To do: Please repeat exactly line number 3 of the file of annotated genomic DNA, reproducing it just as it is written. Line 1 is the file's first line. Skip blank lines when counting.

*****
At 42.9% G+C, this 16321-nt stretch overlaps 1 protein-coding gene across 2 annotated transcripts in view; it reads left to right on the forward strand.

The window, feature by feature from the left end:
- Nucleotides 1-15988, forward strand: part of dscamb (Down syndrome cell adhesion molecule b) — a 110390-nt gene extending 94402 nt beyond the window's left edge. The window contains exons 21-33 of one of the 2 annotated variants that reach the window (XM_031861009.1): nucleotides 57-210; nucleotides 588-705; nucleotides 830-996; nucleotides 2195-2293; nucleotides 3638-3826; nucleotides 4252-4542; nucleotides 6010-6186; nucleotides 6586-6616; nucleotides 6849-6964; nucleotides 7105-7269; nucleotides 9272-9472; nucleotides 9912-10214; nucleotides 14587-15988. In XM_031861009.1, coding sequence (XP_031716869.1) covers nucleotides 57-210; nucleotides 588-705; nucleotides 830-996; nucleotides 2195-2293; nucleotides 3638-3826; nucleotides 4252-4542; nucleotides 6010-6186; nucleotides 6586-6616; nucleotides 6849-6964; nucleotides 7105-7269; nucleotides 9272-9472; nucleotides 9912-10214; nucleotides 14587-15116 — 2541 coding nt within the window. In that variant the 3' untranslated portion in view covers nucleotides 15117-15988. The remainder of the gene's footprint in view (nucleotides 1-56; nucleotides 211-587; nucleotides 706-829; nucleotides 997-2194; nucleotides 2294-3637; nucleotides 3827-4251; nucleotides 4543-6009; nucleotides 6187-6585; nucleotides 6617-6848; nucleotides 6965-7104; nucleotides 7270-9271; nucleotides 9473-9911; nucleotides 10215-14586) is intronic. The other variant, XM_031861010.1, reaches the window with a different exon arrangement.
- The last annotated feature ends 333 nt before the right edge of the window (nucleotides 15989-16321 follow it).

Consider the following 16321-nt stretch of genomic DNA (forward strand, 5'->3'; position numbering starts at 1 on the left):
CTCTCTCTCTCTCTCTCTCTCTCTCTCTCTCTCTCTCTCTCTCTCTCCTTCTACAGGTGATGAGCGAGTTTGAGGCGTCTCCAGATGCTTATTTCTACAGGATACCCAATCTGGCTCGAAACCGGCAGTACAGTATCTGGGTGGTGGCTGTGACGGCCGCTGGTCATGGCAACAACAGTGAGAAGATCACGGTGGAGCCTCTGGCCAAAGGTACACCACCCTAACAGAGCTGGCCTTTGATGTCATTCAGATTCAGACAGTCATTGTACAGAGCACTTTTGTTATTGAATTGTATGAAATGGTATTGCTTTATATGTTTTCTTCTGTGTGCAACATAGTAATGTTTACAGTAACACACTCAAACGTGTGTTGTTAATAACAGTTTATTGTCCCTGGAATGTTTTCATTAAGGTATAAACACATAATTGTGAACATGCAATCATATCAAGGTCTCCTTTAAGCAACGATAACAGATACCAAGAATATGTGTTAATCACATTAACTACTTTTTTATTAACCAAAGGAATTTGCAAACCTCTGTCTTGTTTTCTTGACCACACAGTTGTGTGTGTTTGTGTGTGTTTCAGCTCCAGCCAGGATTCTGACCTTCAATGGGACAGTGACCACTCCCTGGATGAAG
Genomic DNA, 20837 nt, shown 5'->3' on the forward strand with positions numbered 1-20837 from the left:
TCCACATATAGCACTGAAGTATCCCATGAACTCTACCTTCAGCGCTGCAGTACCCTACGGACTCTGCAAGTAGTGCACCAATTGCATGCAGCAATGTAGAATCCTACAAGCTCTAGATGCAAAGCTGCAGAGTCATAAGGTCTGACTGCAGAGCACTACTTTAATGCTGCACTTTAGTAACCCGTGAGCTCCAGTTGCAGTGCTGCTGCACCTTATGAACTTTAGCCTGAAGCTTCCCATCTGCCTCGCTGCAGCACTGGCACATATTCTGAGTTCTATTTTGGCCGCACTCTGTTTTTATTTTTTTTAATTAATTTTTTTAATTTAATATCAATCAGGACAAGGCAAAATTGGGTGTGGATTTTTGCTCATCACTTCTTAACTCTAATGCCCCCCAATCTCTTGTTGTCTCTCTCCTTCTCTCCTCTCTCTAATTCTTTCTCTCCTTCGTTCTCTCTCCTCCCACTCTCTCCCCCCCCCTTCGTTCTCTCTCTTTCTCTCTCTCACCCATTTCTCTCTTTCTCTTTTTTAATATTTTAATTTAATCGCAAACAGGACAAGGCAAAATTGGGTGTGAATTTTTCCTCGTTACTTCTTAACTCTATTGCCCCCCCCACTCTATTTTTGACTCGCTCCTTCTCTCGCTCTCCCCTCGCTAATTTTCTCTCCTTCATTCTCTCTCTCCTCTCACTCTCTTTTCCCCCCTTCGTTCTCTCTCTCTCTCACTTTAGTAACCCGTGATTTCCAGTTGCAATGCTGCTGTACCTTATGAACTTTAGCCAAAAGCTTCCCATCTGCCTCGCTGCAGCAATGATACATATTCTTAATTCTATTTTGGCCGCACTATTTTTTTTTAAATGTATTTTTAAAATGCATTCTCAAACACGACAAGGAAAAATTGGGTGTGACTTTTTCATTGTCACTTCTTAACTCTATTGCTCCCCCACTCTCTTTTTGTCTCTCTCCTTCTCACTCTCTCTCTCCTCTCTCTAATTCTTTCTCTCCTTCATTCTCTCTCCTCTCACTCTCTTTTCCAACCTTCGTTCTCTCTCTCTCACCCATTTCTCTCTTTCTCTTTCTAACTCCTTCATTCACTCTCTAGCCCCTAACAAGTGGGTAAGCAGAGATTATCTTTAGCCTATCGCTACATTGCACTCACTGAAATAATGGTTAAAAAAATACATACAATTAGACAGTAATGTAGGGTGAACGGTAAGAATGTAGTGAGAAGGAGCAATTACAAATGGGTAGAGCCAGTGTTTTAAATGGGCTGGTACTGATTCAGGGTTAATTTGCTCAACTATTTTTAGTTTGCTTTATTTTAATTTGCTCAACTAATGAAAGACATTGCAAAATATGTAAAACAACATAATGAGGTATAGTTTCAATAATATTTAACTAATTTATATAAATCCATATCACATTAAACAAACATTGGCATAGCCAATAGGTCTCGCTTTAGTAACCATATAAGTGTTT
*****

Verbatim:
- Nucleotides 1-15988, forward strand: part of dscamb (Down syndrome cell adhesion molecule b) — a 110390-nt gene extending 94402 nt beyond the window's left edge. The window contains exons 21-33 of one of the 2 annotated variants that reach the window (XM_031861009.1): nucleotides 57-210; nucleotides 588-705; nucleotides 830-996; nucleotides 2195-2293; nucleotides 3638-3826; nucleotides 4252-4542; nucleotides 6010-6186; nucleotides 6586-6616; nucleotides 6849-6964; nucleotides 7105-7269; nucleotides 9272-9472; nucleotides 9912-10214; nucleotides 14587-15988. In XM_031861009.1, coding sequence (XP_031716869.1) covers nucleotides 57-210; nucleotides 588-705; nucleotides 830-996; nucleotides 2195-2293; nucleotides 3638-3826; nucleotides 4252-4542; nucleotides 6010-6186; nucleotides 6586-6616; nucleotides 6849-6964; nucleotides 7105-7269; nucleotides 9272-9472; nucleotides 9912-10214; nucleotides 14587-15116 — 2541 coding nt within the window. In that variant the 3' untranslated portion in view covers nucleotides 15117-15988. The remainder of the gene's footprint in view (nucleotides 1-56; nucleotides 211-587; nucleotides 706-829; nucleotides 997-2194; nucleotides 2294-3637; nucleotides 3827-4251; nucleotides 4543-6009; nucleotides 6187-6585; nucleotides 6617-6848; nucleotides 6965-7104; nucleotides 7270-9271; nucleotides 9473-9911; nucleotides 10215-14586) is intronic. The other variant, XM_031861010.1, reaches the window with a different exon arrangement.